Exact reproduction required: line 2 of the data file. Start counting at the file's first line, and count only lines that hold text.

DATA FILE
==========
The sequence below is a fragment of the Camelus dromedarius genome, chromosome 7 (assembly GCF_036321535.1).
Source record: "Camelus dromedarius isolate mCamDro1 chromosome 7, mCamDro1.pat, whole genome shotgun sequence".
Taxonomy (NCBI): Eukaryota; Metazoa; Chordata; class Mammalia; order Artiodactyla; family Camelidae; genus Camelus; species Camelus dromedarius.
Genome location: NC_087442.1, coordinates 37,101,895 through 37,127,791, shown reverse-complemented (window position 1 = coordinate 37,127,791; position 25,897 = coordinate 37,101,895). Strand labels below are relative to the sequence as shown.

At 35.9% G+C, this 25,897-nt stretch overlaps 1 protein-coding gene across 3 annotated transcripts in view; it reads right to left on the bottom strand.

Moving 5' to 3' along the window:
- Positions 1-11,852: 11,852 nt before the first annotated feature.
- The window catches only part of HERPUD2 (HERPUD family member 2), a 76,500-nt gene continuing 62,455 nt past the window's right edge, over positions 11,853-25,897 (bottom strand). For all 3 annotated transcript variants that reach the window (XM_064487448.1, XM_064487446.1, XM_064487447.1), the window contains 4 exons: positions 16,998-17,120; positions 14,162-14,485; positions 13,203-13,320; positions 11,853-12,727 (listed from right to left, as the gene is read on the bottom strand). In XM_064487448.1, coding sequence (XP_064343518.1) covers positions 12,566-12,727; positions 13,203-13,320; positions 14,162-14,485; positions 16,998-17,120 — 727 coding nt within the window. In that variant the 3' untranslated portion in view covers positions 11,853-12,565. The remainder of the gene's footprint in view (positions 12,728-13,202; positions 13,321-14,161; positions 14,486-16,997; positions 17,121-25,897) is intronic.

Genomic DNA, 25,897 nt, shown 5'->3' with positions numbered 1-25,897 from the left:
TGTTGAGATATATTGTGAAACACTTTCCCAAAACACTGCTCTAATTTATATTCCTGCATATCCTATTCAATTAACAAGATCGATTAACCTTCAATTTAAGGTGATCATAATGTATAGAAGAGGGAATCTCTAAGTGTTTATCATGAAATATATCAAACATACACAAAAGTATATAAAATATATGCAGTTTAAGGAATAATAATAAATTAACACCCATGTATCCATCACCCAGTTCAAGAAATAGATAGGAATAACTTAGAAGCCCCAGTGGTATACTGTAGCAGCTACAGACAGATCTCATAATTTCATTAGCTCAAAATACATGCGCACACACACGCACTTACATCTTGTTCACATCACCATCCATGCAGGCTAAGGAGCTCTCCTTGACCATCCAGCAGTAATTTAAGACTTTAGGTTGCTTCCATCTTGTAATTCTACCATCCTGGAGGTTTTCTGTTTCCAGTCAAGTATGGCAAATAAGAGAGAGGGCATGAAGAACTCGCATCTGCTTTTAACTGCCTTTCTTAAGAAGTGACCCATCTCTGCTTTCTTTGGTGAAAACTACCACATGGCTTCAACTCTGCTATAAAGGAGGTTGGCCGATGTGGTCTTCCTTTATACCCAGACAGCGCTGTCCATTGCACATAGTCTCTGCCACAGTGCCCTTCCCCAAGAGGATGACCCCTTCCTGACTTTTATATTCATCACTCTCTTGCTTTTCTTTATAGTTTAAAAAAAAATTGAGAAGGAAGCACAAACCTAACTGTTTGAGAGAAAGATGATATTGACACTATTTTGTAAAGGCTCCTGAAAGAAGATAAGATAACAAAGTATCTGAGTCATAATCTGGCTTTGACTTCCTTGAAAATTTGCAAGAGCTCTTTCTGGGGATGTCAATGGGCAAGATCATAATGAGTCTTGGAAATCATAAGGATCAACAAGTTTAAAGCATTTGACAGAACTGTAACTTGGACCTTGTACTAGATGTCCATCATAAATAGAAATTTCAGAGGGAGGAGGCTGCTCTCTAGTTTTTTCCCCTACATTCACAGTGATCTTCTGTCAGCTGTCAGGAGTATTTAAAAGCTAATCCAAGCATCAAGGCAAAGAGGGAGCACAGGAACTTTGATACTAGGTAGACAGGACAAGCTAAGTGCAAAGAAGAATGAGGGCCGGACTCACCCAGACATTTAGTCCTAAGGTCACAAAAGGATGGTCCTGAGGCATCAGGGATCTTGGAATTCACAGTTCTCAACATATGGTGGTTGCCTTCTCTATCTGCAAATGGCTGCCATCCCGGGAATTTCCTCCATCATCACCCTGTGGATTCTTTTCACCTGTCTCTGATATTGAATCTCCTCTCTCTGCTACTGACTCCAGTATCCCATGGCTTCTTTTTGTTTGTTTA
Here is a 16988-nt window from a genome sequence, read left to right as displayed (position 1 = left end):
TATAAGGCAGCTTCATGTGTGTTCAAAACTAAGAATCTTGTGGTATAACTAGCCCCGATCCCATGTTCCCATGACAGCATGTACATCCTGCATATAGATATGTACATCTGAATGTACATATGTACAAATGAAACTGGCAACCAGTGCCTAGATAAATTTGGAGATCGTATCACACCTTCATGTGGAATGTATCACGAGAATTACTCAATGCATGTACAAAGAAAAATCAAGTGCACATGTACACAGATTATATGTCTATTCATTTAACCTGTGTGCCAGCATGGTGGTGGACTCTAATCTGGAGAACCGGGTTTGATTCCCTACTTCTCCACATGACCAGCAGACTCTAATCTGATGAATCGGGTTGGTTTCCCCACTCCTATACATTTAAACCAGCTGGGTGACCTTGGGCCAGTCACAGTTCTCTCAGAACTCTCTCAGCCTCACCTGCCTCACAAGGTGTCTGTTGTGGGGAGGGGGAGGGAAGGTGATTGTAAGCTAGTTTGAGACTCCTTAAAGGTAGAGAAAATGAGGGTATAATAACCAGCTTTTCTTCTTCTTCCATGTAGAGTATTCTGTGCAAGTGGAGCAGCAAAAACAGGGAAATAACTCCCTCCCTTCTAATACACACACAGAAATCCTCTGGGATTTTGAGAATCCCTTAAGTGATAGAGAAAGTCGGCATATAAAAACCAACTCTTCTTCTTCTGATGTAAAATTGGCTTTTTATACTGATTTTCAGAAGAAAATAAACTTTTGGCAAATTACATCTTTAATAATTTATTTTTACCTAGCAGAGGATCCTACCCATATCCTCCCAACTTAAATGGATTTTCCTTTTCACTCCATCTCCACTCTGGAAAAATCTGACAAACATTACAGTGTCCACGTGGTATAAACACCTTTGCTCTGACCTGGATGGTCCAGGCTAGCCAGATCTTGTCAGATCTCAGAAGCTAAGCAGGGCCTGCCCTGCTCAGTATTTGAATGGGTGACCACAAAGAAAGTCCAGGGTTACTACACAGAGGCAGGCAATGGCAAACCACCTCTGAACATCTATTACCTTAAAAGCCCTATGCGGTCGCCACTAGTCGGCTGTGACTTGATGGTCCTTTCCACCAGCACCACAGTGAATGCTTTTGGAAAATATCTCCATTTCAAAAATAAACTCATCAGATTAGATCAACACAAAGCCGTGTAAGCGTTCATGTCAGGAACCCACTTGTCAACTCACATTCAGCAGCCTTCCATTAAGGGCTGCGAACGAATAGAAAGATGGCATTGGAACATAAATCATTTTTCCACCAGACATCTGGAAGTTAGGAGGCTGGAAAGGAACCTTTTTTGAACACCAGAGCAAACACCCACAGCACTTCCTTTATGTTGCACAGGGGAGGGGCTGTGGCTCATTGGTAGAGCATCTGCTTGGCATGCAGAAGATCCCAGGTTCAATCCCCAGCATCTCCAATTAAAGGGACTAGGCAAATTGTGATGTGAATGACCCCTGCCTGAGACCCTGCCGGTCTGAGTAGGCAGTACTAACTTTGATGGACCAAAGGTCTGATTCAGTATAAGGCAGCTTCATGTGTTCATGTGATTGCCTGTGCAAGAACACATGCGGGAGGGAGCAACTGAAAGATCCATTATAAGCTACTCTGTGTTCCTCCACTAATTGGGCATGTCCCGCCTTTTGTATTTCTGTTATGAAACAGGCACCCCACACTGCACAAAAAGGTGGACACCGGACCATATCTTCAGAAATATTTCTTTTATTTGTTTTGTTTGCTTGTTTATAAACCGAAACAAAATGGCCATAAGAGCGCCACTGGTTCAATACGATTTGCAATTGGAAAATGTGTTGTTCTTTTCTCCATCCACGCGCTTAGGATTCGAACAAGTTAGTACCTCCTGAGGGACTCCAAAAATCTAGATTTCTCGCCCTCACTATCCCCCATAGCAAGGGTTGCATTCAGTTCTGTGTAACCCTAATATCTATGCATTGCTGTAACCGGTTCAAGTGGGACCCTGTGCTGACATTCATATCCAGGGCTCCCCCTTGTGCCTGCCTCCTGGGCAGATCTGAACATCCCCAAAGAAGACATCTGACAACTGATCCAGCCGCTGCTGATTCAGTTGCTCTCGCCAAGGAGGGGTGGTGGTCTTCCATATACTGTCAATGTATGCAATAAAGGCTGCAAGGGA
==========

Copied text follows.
Source record: "Camelus dromedarius isolate mCamDro1 chromosome 7, mCamDro1.pat, whole genome shotgun sequence".